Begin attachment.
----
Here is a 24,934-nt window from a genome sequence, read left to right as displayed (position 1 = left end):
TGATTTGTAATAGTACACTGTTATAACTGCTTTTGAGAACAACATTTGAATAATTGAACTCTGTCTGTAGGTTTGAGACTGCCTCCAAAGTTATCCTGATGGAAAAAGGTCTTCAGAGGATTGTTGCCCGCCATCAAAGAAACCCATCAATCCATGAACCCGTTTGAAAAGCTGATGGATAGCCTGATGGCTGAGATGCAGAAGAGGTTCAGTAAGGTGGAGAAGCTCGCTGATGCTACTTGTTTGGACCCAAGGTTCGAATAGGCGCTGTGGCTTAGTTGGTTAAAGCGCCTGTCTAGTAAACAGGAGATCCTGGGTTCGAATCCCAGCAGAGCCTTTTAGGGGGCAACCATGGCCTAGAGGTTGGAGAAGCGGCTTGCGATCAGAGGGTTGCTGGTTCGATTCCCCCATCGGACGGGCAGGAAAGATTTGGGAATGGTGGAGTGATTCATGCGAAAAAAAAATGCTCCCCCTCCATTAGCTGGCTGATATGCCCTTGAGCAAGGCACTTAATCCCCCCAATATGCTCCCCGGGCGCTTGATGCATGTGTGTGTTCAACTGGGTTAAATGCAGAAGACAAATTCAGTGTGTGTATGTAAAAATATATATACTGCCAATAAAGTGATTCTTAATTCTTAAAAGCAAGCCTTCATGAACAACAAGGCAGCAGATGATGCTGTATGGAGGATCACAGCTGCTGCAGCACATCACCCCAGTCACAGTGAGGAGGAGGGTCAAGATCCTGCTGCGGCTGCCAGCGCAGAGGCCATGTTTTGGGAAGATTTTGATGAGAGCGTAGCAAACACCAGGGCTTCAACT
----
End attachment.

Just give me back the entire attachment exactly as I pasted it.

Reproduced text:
Here is a 24,934-nt window from a genome sequence, read left to right as displayed (position 1 = left end):
TGATTTGTAATAGTACACTGTTATAACTGCTTTTGAGAACAACATTTGAATAATTGAACTCTGTCTGTAGGTTTGAGACTGCCTCCAAAGTTATCCTGATGGAAAAAGGTCTTCAGAGGATTGTTGCCCGCCATCAAAGAAACCCATCAATCCATGAACCCGTTTGAAAAGCTGATGGATAGCCTGATGGCTGAGATGCAGAAGAGGTTCAGTAAGGTGGAGAAGCTCGCTGATGCTACTTGTTTGGACCCAAGGTTCGAATAGGCGCTGTGGCTTAGTTGGTTAAAGCGCCTGTCTAGTAAACAGGAGATCCTGGGTTCGAATCCCAGCAGAGCCTTTTAGGGGGCAACCATGGCCTAGAGGTTGGAGAAGCGGCTTGCGATCAGAGGGTTGCTGGTTCGATTCCCCCATCGGACGGGCAGGAAAGATTTGGGAATGGTGGAGTGATTCATGCGAAAAAAAAATGCTCCCCCTCCATTAGCTGGCTGATATGCCCTTGAGCAAGGCACTTAATCCCCCCAATATGCTCCCCGGGCGCTTGATGCATGTGTGTGTTCAACTGGGTTAAATGCAGAAGACAAATTCAGTGTGTGTATGTAAAAATATATATACTGCCAATAAAGTGATTCTTAATTCTTAAAAGCAAGCCTTCATGAACAACAAGGCAGCAGATGATGCTGTATGGAGGATCACAGCTGCTGCAGCACATCACCCCAGTCACAGTGAGGAGGAGGGTCAAGATCCTGCTGCGGCTGCCAGCGCAGAGGCCATGTTTTGGGAAGATTTTGATGAGAGCGTAGCAAACACCAGGGCTTCAACT